Thursday 29 June 2023

The History of soap - from Mesopotamia to Port Sunlight by Susan Brownrigg

Who discovered soap and when isn’t known, but 3,000 years ago the Sumerians in southern Mesopotamia (now Iraq) were using a soap solution made up of ashes and water to remove grease from wool and cloth ready for the dying process. Because of the grease on the material this created a soap which cleaned the fabric.

Ancient Roman legend tells us that the word soap came from Mount Sapo. The story says that animal fats from sacrificed beasts mixed with wood ash would be washed by rain into the Tiber River. Washer woman using the river to clean their clothes found that the sudsy river produced much cleaner clothes.

Romans would rub olive oil into their bodies to get clean, then scrape off the dirt, sweat and oil off with a special tool called a strigil.

Athletes would use strigils to remove dirt,
 dust and oil from their skin after exercise.
Strigil from Science Museum Collection.

According to Pliny the Elder in his chronicle, soap was invented by the Gauls. They used a mixture of ash and tallow (animal fat) to make hair shiny. Pliny also mentioned that Germans used a hard soap and a soft soap.

In the Middle Ages, soap was being made in Britain by craftsmen who passed their skills from father to son and master to apprentice. This soap was not for personal hygiene, but to prepare wool for dying. Bristol, Coventry and London each produced their own variety.

While, Castile, in Spain and Marseille in France, added olive oil to their soap recipes meaning their soap was of a much better quality, but expensive. Castile soap was recommended for wealthy Tudor ladies.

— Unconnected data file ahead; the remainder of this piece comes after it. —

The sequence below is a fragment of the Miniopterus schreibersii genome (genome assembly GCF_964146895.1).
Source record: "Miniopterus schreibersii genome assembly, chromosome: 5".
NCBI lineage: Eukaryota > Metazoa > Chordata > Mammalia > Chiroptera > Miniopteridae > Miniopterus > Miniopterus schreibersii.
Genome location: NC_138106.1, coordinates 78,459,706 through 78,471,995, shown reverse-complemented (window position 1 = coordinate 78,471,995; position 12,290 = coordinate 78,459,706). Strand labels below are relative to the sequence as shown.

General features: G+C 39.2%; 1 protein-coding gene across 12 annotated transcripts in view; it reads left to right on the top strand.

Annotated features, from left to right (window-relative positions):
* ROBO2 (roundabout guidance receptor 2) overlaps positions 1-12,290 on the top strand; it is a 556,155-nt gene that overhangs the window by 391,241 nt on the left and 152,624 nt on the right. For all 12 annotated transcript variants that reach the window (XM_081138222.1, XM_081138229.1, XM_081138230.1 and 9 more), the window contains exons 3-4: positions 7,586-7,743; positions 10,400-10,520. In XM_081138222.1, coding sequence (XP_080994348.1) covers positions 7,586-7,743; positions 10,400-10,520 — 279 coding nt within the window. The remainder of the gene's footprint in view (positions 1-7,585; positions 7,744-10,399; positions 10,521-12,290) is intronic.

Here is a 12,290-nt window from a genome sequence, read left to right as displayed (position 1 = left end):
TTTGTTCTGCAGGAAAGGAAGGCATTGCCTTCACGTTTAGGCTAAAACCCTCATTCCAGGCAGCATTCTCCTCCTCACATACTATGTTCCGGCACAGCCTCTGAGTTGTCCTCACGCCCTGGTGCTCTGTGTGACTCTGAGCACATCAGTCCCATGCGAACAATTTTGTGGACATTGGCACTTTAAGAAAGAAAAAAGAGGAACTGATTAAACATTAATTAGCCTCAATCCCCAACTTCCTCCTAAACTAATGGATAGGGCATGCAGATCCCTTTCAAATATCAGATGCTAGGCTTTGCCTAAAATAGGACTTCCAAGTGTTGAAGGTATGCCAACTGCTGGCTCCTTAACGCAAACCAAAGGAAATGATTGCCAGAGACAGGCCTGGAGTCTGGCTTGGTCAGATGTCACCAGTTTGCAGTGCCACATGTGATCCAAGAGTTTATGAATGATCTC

In one household manual adding ‘sage, marjoram, camomile, rosemary and orange peel to washing water was suggested.

Queen Elizabeth I was said to have a bath every four weeks, ‘whether it was necessary or not’!

A 15th century illustration of bathing

Soap works by lifting germs from the skin, then the water washes the germs away.

The Industrial Revolution improved the standard of living for ordinary people, they could now afford to buy decent soap and running water was common in houses.

The government wanted people to understand the importance of health and hygiene.

The Prime Minister removed the tax on soap manufacture and on paper which was wrapped around it, making it cheaper for soap companies to make very large quantities.


William Lever

One of the soap makers to take advantage of this, was William Lever. He was born in Bolton in 1851, the seventh of ten children. His father was a grocer. 

William joined the business as an apprentice, aged 16. One of his first jobs was cutting soap. At this time, soap was sold to grocers in long bars and the grocer would cut it into crude blocks, sold by weight, and wrapped in newspaper.

Cutting soap (Unilever Archives)

William became partner in the renamed Lever & Co when he was just 21. By 33 he was wealthy, but bored and he decided to focus on marketing soap.

Following an American idea, he decided to sell quality soap, cut into standard ‘tablets’ in individual packages sold under a recognisable brand name.